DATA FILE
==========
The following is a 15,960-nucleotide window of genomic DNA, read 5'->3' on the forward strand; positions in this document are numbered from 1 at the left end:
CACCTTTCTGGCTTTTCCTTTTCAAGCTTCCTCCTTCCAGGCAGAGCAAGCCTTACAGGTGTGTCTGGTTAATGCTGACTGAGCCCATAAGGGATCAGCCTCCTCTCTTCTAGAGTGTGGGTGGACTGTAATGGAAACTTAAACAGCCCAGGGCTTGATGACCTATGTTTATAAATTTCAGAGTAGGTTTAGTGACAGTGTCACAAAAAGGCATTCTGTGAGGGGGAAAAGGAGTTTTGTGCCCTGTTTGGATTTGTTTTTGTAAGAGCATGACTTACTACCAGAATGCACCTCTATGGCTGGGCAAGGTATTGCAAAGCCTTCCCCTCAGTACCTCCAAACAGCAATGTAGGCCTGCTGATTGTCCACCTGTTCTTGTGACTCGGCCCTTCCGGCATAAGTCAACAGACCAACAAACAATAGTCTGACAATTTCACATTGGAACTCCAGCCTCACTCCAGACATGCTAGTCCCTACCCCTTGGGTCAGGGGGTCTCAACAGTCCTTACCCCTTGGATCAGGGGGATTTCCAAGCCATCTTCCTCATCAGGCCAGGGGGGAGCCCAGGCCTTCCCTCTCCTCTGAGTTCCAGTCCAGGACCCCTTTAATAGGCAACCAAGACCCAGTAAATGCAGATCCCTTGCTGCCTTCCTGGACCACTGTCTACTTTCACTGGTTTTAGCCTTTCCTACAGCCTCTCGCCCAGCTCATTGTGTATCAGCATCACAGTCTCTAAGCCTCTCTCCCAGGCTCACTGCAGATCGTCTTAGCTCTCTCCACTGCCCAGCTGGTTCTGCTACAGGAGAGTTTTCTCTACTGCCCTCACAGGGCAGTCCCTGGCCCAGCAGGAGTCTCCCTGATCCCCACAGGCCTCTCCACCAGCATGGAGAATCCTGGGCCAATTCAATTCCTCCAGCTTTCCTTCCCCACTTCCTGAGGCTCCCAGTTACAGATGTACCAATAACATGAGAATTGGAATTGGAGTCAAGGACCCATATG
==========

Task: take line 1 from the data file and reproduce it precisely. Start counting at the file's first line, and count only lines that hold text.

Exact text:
The following is a 15,960-nucleotide window of genomic DNA, read 5'->3' on the forward strand; positions in this document are numbered from 1 at the left end: